Tips for Talking With Children and Youth of Different Age Groups After a Disaster or Traumatic Event
PRESCHOOL CHILDREN, 0–5 YEARS OLD
Give these very young children a lot of cuddling and verbal support.
Take a deep breath before holding or picking them up and focus on them, not the trauma.
Get down to their eye level and speak in a calm, gentle voice using words they can understand.
Tell them that you still care for them and will continue to take care of them so they feel safe.
EARLY CHILDHOOD TO ADOLESCENCE, 6–19 YEARS OLD
Nurture children and youth in this age group:
Ask your child or the children in your care what worries them and what might help them cope.
Offer comfort with gentle words, a hug when appropriate, or just being present with them.
Spend more time with the children than usual, even for a short while. Returning to school activities and getting back to routines at home is important too.
Excuse traumatized children from chores for a day or two. After that, make sure they have age-appropriate tasks and can participate in a way that makes them feel useful.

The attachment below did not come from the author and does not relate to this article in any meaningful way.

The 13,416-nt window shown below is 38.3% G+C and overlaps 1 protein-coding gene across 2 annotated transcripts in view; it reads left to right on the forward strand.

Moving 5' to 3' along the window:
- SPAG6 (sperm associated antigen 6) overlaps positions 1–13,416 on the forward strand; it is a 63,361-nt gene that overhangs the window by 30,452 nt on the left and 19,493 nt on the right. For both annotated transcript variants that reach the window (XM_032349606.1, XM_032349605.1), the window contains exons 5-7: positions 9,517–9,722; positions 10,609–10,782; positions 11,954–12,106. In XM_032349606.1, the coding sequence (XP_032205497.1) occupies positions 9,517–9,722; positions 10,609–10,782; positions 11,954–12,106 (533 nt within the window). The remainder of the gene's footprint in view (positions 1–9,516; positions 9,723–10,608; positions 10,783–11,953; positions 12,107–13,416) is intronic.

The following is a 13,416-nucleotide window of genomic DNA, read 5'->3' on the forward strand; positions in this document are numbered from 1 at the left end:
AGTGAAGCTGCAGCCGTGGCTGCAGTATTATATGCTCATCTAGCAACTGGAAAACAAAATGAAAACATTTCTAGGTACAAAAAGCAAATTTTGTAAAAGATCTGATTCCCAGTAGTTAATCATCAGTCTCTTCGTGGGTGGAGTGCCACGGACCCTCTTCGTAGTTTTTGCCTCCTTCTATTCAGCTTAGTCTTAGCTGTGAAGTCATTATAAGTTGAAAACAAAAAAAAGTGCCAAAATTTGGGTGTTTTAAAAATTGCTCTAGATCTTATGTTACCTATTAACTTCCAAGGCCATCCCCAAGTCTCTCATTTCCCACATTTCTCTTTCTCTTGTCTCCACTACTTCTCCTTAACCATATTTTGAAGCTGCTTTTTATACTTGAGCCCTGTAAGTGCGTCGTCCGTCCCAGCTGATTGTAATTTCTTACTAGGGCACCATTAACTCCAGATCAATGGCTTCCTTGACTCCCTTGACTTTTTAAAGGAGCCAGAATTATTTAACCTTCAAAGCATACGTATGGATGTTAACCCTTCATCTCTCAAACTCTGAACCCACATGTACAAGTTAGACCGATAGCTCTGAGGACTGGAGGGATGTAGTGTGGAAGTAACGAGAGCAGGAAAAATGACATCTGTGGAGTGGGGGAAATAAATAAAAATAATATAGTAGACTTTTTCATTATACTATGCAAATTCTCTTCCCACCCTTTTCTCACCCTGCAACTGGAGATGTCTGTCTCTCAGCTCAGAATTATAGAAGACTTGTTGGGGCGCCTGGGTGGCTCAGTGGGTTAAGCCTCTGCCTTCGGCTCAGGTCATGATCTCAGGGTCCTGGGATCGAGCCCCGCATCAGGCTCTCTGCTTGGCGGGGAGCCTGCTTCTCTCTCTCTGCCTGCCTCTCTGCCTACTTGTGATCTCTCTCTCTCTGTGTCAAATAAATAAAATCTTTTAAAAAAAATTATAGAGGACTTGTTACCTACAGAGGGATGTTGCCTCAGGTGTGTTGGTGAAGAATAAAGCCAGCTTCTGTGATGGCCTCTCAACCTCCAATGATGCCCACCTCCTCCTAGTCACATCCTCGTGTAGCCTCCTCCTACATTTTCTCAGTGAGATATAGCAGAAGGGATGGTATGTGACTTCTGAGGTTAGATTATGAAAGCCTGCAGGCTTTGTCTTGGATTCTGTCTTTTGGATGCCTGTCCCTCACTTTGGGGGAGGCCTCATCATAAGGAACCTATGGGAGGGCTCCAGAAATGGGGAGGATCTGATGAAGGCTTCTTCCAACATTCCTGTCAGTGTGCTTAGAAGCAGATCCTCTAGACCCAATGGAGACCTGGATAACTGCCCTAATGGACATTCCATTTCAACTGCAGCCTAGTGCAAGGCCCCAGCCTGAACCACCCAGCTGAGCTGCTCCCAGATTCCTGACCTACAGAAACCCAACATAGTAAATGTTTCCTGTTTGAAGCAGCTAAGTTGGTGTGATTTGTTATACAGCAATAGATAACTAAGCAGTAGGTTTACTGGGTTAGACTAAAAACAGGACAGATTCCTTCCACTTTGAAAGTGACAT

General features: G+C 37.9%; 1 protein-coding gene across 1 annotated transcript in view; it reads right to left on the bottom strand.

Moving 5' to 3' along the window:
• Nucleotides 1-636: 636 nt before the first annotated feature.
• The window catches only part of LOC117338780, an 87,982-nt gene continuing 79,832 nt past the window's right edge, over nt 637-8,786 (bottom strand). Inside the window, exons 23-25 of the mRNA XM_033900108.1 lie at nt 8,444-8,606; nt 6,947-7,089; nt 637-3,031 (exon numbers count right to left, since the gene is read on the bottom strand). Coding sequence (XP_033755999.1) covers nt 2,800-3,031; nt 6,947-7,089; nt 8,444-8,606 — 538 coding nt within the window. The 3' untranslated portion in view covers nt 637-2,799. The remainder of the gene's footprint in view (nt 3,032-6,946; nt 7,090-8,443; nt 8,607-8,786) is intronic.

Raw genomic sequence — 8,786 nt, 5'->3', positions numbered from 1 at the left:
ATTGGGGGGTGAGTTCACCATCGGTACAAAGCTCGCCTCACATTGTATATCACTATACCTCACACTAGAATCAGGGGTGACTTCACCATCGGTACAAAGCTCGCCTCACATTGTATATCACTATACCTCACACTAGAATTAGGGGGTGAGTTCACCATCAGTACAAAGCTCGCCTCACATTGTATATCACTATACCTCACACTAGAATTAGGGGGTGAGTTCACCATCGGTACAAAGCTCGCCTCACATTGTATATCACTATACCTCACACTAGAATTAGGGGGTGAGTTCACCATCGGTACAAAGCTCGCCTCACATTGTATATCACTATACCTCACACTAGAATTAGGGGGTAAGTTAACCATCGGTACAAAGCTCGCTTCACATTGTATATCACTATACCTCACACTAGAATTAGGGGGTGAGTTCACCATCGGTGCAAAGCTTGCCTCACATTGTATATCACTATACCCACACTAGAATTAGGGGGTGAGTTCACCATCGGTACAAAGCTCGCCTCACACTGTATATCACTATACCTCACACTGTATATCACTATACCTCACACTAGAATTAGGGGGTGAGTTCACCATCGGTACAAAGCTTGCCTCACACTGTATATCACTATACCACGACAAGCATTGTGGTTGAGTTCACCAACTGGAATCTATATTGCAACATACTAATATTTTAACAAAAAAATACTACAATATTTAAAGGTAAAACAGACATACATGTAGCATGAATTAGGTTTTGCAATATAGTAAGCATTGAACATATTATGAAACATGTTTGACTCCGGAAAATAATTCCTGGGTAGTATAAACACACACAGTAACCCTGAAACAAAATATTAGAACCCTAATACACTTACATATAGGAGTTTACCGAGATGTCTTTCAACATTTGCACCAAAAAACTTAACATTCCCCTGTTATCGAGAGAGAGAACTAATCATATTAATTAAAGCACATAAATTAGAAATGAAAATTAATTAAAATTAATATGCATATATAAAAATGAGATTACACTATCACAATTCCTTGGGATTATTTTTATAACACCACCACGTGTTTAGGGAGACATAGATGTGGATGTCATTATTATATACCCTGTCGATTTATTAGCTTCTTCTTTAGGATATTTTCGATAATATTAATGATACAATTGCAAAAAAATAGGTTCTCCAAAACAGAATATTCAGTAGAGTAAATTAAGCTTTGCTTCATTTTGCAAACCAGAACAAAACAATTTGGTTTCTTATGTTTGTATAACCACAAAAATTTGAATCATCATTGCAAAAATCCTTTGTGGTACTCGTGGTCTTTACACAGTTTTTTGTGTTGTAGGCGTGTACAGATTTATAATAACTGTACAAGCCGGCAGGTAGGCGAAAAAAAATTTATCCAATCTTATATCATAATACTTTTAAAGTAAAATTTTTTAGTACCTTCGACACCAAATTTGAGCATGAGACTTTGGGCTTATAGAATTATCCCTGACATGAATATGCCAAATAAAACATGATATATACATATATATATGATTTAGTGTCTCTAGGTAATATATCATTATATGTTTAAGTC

Support children spending time with friends or having quiet time to write or create art.
Encourage children to participate in recreational activities so they can move around and play with others.
Address your own trauma in a healthy way. Avoid hitting, isolating, abandoning, or making fun of children.
Let children know that you care about them-spend time doing something special; make sure to check on them in a nonintrusive way.
A NOTE OF CAUTION! Be careful not to pressure children to talk about a trauma or join in expressive activities. While most children will easily talk about what happened, some may become frightened. Some may even get traumatized again by talking about it, listening to others talk about it, or looking at drawings of the event. Allow children to remove themselves from these activities, and monitor them for signs of distress.
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